Gozo General Information
Gozo, which in Maltese is called ‘Ghawdex’ (pronounced: Awdesh), provides a tranquil haven for a tempo and scene change. The charm of Gozo is apparent the moment you arrive there. Greener, more rural and smaller than Malta, life on Gozo moves at a leisurely pace. The rhythms dictated by the seasons, fishing and agriculture.
The island – only 14.5 km long and 8km wide – has a beautiful rural charm and is dotted with tiny villages, each with its own Baroque church and patron saint’s day, celebrated annually with much fireworks, fun and revelry. Over 27,000 people inhabit the island and this amounts to one-twelfth of the overall population of Malta. When compared to the overall area of the Maltese Islands, Gozo covers approximately one-third of that area. This means that the island of Gozo is not overpopulated, and therefore greener and quite more peaceful.
Gozo is steeped in myth. Thought to be the legendary Calypso’s isle of Homer’s Odyssey, it’s a peaceful, mystical backwater. Its history stretches back thousands of years, from the mysterious megalithic temples of Ggantija to the Knights of St. John’s walled Citadel, this is truly an Island that seems lost in time. Baroque churches and old stone farmhouses dot the countryside. The sea is only ten minutes from anyplace on the island. All roads in Gozo lead to Victoria, or Rabat, as the local people call it. When you arrive in Gozo, you can see its Citadel rising steeply above the surrounding countryside.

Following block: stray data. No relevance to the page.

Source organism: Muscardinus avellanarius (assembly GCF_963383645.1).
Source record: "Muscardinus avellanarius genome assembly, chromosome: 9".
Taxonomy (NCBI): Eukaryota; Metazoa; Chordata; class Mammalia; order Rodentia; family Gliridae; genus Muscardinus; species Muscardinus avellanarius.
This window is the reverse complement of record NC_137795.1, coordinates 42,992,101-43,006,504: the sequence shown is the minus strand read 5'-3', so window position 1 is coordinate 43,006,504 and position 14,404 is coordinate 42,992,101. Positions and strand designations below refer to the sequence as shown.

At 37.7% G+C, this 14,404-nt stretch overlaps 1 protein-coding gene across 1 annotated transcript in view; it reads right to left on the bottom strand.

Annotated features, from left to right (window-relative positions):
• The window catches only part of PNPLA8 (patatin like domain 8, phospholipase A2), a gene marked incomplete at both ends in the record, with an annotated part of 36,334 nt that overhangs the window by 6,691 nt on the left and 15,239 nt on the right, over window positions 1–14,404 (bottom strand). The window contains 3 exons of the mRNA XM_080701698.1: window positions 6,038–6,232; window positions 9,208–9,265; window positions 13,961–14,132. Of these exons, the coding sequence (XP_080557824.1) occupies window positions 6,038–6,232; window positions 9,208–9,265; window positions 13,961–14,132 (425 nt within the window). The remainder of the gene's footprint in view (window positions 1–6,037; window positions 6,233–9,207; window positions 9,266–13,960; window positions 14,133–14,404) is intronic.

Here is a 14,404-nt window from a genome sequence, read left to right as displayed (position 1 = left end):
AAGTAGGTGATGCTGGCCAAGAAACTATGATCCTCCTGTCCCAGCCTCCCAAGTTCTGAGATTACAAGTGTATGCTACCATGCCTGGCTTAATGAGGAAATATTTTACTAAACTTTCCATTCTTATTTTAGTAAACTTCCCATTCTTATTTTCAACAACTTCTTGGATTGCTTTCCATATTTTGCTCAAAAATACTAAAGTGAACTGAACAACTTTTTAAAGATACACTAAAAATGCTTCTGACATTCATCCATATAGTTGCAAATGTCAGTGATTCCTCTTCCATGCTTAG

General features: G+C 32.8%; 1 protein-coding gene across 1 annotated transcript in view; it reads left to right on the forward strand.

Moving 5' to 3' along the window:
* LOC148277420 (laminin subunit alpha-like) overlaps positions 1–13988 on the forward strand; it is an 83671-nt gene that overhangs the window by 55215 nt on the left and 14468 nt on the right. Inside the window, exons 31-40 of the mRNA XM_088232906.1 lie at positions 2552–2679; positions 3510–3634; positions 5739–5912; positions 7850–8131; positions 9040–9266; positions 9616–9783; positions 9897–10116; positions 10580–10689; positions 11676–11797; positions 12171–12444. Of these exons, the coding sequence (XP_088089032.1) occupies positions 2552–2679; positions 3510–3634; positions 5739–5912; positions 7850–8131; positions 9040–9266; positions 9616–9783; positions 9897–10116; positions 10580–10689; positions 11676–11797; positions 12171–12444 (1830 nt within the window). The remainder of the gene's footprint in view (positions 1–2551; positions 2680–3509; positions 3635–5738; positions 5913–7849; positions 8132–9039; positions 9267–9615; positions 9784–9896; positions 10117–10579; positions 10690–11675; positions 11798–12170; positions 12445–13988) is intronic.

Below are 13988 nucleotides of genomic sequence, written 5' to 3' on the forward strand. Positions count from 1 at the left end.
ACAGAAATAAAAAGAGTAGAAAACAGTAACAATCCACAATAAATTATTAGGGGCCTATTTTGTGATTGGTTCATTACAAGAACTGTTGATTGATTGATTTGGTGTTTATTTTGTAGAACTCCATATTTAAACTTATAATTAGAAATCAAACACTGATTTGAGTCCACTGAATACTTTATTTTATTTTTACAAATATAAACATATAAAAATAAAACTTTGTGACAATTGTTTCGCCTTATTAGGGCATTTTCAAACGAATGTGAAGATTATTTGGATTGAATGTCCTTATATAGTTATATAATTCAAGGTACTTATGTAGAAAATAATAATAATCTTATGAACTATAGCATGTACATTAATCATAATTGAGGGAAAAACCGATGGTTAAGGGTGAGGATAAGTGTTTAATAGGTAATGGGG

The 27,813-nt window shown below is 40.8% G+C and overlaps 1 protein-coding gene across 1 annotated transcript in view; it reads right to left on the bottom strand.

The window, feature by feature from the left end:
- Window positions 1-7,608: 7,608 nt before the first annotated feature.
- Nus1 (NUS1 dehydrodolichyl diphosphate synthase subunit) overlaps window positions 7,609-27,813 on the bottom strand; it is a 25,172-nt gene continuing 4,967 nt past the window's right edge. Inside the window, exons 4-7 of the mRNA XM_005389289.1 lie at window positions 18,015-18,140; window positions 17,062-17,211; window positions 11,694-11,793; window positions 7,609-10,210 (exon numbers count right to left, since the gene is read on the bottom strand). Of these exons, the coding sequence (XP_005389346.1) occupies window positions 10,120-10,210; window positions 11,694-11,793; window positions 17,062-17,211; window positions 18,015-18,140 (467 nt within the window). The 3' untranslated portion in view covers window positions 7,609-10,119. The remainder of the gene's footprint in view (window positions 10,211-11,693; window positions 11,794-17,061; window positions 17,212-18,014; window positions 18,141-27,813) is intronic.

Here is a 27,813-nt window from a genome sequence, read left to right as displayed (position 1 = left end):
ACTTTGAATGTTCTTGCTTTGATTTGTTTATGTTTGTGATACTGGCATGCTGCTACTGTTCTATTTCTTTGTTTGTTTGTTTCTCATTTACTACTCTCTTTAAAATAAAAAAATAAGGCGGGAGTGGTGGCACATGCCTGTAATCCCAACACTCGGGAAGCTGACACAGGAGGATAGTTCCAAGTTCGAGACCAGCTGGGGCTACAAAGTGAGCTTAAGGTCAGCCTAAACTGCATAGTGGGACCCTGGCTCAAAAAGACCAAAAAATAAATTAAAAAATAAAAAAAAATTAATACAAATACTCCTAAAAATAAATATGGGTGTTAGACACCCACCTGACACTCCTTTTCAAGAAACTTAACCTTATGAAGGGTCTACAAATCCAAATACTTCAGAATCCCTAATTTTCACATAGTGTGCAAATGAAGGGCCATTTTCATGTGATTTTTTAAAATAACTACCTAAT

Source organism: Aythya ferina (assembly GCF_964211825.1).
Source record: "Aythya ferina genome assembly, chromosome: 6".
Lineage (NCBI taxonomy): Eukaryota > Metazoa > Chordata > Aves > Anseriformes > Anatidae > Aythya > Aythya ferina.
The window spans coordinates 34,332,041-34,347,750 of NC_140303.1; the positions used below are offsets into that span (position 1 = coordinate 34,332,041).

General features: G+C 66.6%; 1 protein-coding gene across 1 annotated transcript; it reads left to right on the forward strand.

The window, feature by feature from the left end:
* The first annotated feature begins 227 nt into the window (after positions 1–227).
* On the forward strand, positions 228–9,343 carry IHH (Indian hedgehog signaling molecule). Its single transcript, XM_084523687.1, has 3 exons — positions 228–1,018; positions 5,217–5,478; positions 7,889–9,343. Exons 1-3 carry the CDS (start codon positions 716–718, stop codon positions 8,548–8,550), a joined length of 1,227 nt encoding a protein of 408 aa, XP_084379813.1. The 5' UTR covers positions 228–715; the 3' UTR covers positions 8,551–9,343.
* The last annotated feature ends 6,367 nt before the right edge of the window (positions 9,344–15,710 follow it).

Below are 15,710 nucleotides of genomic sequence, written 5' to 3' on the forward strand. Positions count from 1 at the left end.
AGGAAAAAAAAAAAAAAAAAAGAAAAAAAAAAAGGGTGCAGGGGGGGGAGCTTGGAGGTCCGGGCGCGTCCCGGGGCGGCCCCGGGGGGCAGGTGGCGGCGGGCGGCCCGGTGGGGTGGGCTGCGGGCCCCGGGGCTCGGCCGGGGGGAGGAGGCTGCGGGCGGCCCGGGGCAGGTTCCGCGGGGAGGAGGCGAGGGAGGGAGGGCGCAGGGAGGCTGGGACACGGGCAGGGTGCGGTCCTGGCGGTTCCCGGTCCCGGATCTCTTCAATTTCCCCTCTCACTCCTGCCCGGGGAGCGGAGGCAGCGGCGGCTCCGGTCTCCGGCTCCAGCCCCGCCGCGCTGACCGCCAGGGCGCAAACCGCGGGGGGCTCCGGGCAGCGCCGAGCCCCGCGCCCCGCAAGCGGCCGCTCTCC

Gozo’s weather and climate are strongly influenced by the sea and have a very characteristic Mediterranean flavour, similar to that found in southern Italy or southern Greece. The climate is typically Mediterranean, with hot, dry summers, warm and sporadically wet autumns, and short, cool winters with adequate rainfall.
Lace-making ladies still gossip in the quiet streets while their fingers manipulate their flying bobbins; farmers coax crops from the sun-beaten soil; the water laps gently at the rocks off the shore. Gozo has shrugged off the frantic race against time of modern life however it still offers a high street shopping arcade with fast food eateries in the capital city. In Gozo, the leisurely pace of life itself revolves around farming and the sea while still offering excellent restaurants, exciting nightlife, a yacht marina, superb dive sites and all modern services.
Why Visit ?
The Maltese Islands built a second-to-none reputation as a leading Mediterranean destination for anyone wanting to purchase a holiday or retirement home or simply to purchase property as an investment. Constructed in cream-coloured limestone, most properties offer a wealth of features and facilities, such as sunny terraces, secluded courtyards, Mediterranean gardens and private swimming pools. For those who prefer proximity to the clear, clean sea, seaside villages are an enjoyable alternative. In fact, Gozo is especially attractive to foreigners who want a taste of the typical Maltese village life. Others are attracted by the fiscal advantages offered by Malta and by the ideal investment opportunity.